Two other cells prepared to attack Norway: Breivik

Two other cells prepared to attack Norway: Breivik

OSLO - Agence France-Presse
Two other cells prepared to attack Norway: Breivik

AFP Photo

Right-wing extremist Anders Behring Breivik, who killed 77 people in twin attacks in Norway last July, told an Oslo court Wednesday that two other cells were prepared to attack the country.
When prosecutor Inga Bejer Engh asked if Norwegians should truly fear attacks from two other cells, Breivik answered: "Yes."

Breivik was obstinate and uncooperative as prosecutors questioned him on his alleged "militant nationalist" contacts when he took the stand on today.
"I know that you will try to delegitimize me for the next two hours. We may as well skip over that and get to the conclusion," Breivik said in an outburst during questioning by prosecutor Inga Bejer Engh.

Breivik had during the first two days of his trial appeared calm and collected as he asked the court to acquit him yet making clear he would "have done it again", and readily answering questions from prosecutors and chief judge Wenche Elizabeth Arntzen.
But on Wednesday, he quickly grew frustrated with Engh's line of questioning over his claims that he had contacts with "militant nationalists" in Liberia and London.

In his 1,500-page manifesto published online the day of the attacks, the 33-year-old rightwing extremist said he was a member of a network of militant nationalists, the Knights Templar, that he founded with three other people in London in 2002.
Norwegian police have never been able to prove its existence.
On Wednesday, he told the court he had been in contact on Internet in 2001 with a person abroad who was instrumental in the creation of the Knights Templar.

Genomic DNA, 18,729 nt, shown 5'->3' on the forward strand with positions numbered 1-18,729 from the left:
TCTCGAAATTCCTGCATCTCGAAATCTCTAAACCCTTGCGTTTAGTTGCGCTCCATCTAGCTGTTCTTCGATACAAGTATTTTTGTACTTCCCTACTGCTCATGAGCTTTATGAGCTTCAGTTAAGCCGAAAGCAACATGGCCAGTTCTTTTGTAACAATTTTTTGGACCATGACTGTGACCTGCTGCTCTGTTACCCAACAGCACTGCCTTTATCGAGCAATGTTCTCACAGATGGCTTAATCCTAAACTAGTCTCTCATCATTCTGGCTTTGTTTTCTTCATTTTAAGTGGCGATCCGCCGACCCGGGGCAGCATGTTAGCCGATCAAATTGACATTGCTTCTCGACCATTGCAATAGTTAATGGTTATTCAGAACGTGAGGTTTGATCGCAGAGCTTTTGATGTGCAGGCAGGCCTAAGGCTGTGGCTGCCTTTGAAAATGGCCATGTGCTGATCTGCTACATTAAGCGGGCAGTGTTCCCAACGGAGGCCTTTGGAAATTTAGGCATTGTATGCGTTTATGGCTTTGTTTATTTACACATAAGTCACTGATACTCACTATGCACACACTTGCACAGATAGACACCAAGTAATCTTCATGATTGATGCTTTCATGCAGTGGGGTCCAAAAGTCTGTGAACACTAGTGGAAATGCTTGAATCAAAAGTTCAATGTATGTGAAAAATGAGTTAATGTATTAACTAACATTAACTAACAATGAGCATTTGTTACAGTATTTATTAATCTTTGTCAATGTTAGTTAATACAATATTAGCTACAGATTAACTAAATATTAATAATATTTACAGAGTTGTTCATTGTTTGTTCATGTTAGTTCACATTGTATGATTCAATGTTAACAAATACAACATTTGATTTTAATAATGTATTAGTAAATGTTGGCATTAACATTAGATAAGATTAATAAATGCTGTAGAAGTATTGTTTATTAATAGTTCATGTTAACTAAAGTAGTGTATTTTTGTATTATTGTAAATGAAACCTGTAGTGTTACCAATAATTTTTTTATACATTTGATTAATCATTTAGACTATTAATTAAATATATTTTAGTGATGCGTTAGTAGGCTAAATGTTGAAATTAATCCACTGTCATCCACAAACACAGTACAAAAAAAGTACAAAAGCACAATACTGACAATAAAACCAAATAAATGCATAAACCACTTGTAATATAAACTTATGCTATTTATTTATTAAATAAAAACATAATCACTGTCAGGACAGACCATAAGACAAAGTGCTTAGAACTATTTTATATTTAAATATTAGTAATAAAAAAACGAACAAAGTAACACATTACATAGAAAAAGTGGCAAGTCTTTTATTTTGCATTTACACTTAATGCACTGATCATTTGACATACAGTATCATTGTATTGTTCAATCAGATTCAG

He also said he went to Liberia to meet a militant nationalist Serb, but refused to provide his name or details about the meeting.
"I do not want to provide information that could lead to the arrest of others," he said.
As Engh asked him why militant nationalists would want to have contact with him, Breivik asked her: "May I ask what the purpose is .. of your way of reasoning?" "You are trying to sow doubt about whether the network exists .. that is your purpose. I hope you will put less weight on ridiculing me and focus more on the issue," he said.
"I am interested in casting light on the radicalization process, but I don't want to make your delegitimization strategy easier for you," he said.
She persisted with her line of questioning.

 "I don't want to say anything about that... I don't want to say more about Liberia... I don't want to say more about it," Breivik repeated, forcing Engh to finally read from his police interrogation transcript.
The judge warned Breivik that if he continued to refuse to answer, it could be used against him.

A day earlier Breivik read a 73-minute statement to the court -- after being granted 30 minutes to speak -- outlining his Islamophobic and anti-multicultural ideology, which he says explains why his attacks were "cruel but necessary." Reading from a prepared text, Breivik said he had bombed government buildings in Oslo before shooting down 69 people -- most of them teenagers -- on the nearby Utoeya island to defend "ethnic Norwegians" from rising multiculturalism, insisting he "would have done it again." The confessed killer has claimed "legitimate defence," and rejected any criminal guilt.

On Tuesday, he told the court he had toned down his rhetoric and tried to play down his earlier antics, explaining he was intent on proving his sanity and showing his comprehensive ideology was not the rantings of a lunatic.
If found sane, Breivik risks a 21-year jail term, which could then be extended indefinitely if he is still considered a threat to society. If found insane he could be sentenced to closed psychiatric care, possibly for life.

Two psychiatric evaluations have drawn contradictory conclusions on his sanity, and ultimately it will be up to the judges to rule on them when they deliver their verdict sometime in mid-July.